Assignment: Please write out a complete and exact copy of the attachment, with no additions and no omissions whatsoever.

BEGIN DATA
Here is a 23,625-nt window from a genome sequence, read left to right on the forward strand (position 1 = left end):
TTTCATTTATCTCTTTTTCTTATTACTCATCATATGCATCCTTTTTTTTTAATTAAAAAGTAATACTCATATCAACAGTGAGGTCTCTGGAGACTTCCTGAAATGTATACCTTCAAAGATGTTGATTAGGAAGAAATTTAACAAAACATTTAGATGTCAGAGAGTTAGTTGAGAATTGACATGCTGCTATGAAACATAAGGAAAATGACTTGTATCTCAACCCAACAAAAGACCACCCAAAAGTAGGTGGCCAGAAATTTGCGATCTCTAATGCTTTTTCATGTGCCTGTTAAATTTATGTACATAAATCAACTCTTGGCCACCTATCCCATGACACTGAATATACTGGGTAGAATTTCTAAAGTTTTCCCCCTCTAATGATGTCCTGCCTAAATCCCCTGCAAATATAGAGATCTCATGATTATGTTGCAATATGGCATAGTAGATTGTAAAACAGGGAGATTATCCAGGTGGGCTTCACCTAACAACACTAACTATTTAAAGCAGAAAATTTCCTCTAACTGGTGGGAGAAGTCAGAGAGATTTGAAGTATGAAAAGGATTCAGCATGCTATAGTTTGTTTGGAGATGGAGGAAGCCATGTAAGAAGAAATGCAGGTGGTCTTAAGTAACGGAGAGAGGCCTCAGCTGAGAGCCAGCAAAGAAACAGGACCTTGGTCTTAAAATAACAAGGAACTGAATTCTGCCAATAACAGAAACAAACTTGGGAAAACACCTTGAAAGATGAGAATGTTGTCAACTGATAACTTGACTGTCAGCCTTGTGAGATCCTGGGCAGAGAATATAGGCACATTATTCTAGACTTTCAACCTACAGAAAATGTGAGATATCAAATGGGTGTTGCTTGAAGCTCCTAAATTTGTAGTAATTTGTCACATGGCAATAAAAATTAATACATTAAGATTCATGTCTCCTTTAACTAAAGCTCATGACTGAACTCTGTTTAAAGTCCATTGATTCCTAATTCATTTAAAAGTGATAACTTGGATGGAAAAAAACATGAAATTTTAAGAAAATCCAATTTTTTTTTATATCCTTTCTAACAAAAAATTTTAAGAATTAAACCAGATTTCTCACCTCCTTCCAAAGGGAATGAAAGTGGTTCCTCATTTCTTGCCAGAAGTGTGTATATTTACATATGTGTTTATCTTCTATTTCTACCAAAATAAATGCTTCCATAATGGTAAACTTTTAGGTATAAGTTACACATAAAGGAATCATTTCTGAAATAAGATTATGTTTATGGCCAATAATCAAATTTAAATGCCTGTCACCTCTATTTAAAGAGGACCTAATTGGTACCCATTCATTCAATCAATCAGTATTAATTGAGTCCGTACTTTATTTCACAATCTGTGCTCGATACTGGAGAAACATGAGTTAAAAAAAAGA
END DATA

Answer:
Here is a 23,625-nt window from a genome sequence, read left to right on the forward strand (position 1 = left end):
TTTCATTTATCTCTTTTTCTTATTACTCATCATATGCATCCTTTTTTTTTAATTAAAAAGTAATACTCATATCAACAGTGAGGTCTCTGGAGACTTCCTGAAATGTATACCTTCAAAGATGTTGATTAGGAAGAAATTTAACAAAACATTTAGATGTCAGAGAGTTAGTTGAGAATTGACATGCTGCTATGAAACATAAGGAAAATGACTTGTATCTCAACCCAACAAAAGACCACCCAAAAGTAGGTGGCCAGAAATTTGCGATCTCTAATGCTTTTTCATGTGCCTGTTAAATTTATGTACATAAATCAACTCTTGGCCACCTATCCCATGACACTGAATATACTGGGTAGAATTTCTAAAGTTTTCCCCCTCTAATGATGTCCTGCCTAAATCCCCTGCAAATATAGAGATCTCATGATTATGTTGCAATATGGCATAGTAGATTGTAAAACAGGGAGATTATCCAGGTGGGCTTCACCTAACAACACTAACTATTTAAAGCAGAAAATTTCCTCTAACTGGTGGGAGAAGTCAGAGAGATTTGAAGTATGAAAAGGATTCAGCATGCTATAGTTTGTTTGGAGATGGAGGAAGCCATGTAAGAAGAAATGCAGGTGGTCTTAAGTAACGGAGAGAGGCCTCAGCTGAGAGCCAGCAAAGAAACAGGACCTTGGTCTTAAAATAACAAGGAACTGAATTCTGCCAATAACAGAAACAAACTTGGGAAAACACCTTGAAAGATGAGAATGTTGTCAACTGATAACTTGACTGTCAGCCTTGTGAGATCCTGGGCAGAGAATATAGGCACATTATTCTAGACTTTCAACCTACAGAAAATGTGAGATATCAAATGGGTGTTGCTTGAAGCTCCTAAATTTGTAGTAATTTGTCACATGGCAATAAAAATTAATACATTAAGATTCATGTCTCCTTTAACTAAAGCTCATGACTGAACTCTGTTTAAAGTCCATTGATTCCTAATTCATTTAAAAGTGATAACTTGGATGGAAAAAAACATGAAATTTTAAGAAAATCCAATTTTTTTTTATATCCTTTCTAACAAAAAATTTTAAGAATTAAACCAGATTTCTCACCTCCTTCCAAAGGGAATGAAAGTGGTTCCTCATTTCTTGCCAGAAGTGTGTATATTTACATATGTGTTTATCTTCTATTTCTACCAAAATAAATGCTTCCATAATGGTAAACTTTTAGGTATAAGTTACACATAAAGGAATCATTTCTGAAATAAGATTATGTTTATGGCCAATAATCAAATTTAAATGCCTGTCACCTCTATTTAAAGAGGACCTAATTGGTACCCATTCATTCAATCAATCAGTATTAATTGAGTCCGTACTTTATTTCACAATCTGTGCTCGATACTGGAGAAACATGAGTTAAAAAAAAGA